The dwarfs portrayed here is frightfully similar to many today.
You SHOULD buy this book if you have never tried the Narnia Series, or you need a book to help a teenager ‘grow up’ and think of ‘greater life issues’. On Bookdepository (where you get FREE shipping), it is listed for around RM30… this is much CHEAPER than many local bookshops in Malaysia.
Never give up. That is the motto for the month. With so many things on the plate, we just need to persevere with the little things. I did NOT intend to do any more sketches after posting this morning’s Batman watercolour (which I did a few days ago). But, something just snapped… and I whisked this up in an hour’s time at a local cafe.
This was all done with watercolour (black), and a few crumpled tissue paper to soak excess water and to smudge some areas for effect. I thought this was better than some others that I deemed “defective” and had to abort. By the way, my sketchbook is finishing soon! Yay… my first complete sketchbook, with less than stellar work. But it is the completion that is the reward, right?
Wolverine in his old costume. I think it is about time I tackle John Byrne’s rendition of him in that famous Dark Phoenix arc… Hmmm… that seems to pique my interest. Hope you enjoy this.
Oh, I used a 005 Pigma Micron just for some of the outline and for small details, like in the eye area… mouth, teeth.
Trying out some watercolour technique. Seems fitting for my mood. I’ll try more. As my art teacher and friend once put it – “it is hard to fight with water, you need to collaborate with it.”
I really wonder how the greats use watercolour to great effect in comic books. I guess a solid grasp on anatomy and the basics of proportions is essential. Will have to start from there. Practice, practice, practice.
I have mentioned previously that I am a Todd McFarlane fan. I REGRETTED not buying the first issue of Spawn when I had the chance to do so. But I was merely in my early teens and asking mum for money (RM7 was a lot of money for an issue) was not easy. American comic book collection was not a hobby for the average joe from a middle-class family. I remember the exchange rate, an Image Comic cost around RM6.80, with a cover price of USD1.95. That was way back, when the exchange rate was low, around USD1 = RM3.20/3.30. Unfortunately, things just got worse as the years passed. Back to Spawn, I bought my first two issues 6 and 8. Many years would pass before I was able to buy a few more (not the first two issues though).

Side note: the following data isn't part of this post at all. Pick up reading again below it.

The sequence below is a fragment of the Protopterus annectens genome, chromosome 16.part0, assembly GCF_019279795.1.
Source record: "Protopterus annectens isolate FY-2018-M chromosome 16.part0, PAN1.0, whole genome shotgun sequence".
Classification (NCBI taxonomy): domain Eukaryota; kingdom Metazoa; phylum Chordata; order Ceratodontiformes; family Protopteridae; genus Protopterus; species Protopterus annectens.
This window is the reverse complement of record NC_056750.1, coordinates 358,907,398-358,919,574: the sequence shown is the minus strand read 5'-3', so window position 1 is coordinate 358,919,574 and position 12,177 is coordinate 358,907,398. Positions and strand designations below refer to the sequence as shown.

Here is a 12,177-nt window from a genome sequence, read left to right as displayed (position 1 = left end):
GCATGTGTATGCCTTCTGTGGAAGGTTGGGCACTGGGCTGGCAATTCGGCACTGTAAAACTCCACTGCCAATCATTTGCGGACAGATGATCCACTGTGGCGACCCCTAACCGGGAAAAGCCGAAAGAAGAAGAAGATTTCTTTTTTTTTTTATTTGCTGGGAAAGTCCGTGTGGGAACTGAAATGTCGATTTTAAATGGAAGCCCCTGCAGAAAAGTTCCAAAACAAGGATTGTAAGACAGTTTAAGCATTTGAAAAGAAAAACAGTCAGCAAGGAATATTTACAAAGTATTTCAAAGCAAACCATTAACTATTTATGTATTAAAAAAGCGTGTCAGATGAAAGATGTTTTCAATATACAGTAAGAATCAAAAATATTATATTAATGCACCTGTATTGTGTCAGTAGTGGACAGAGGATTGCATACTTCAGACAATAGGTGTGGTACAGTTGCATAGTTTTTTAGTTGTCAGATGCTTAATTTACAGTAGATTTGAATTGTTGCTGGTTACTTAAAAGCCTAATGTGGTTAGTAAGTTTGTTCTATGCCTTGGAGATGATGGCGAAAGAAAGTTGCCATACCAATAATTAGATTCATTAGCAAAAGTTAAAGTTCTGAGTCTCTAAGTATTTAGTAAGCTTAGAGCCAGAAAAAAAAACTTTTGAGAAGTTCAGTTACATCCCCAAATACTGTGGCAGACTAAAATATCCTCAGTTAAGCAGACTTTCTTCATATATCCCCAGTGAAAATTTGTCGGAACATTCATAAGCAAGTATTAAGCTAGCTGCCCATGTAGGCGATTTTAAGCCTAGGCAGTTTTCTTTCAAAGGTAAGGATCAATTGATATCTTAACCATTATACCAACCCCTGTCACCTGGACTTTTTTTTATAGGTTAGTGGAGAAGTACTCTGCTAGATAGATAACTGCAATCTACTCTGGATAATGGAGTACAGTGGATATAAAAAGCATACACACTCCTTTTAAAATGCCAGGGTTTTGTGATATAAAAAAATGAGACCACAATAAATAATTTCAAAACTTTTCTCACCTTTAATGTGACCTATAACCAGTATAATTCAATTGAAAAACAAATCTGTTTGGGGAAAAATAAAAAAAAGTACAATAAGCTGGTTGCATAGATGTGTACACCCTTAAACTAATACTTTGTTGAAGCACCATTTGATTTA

Anyway, my other favourite comic book artist is Erik Larsen, of Spider-man fame. I remembered reading my friend’s comic where Venom trapped Peter on a remote island, fully intent on killing him. The pacing of the two-part story was good and exciting! In the end Venom believed that he/they had killed Peter in an explosion. The art was wonderful, and from there I began to research on Venom – curious over web-head’s nemesis.
While doing some work today, I figured, why not draw both of them? And here is the result – all done with my trusty Pentel Brush Pen. The following is the coloured version, which I thought was complete… but something kept nagging at me. What could it be?
I realised that the above version was incomplete… notice the chains dangling over Spawn’s chest? It was… just dangling there! Oh no… I can imagine the painstaking detail that every comic book artist has to go through just to finish the page. It is a WONDER that they are able to do ONE full-page of comic art a day (which is supposed to be the standard pace). I took up the brush and added the details again… and now, may I present to you the finished piece:
I realised also that I was missing the shadow of the chains. It just did not sit right with me. Yes, there are still some stuff that needs corrections, like the spikes on the hellspawn’s right arm… but… I will let that slide. Correction pen (the one I have) does not play well with me. I am still trying to find a pen that gives off white ink, that is better than what we get with the correction pen.
You know, I did not actually wanted to draw Ollie (Oliver Queen). But I had “Arrow” playing in the background, and there was just this moment when I paused the episode that just looked nice. So I whipped out the sketchbook, and drew this. I honestly think that “less sometimes is more”, as in, the fewer lines I use, the better the overall piece looks. I have known of some very great comic book artists who use minimal strokes in rendering their characters. Some (of my mind at the moment) of them are: Sean Phillips and Tim Sale. Really good linework that just captures everything through the thickness of the line, the curve, the lack of it (negative space)…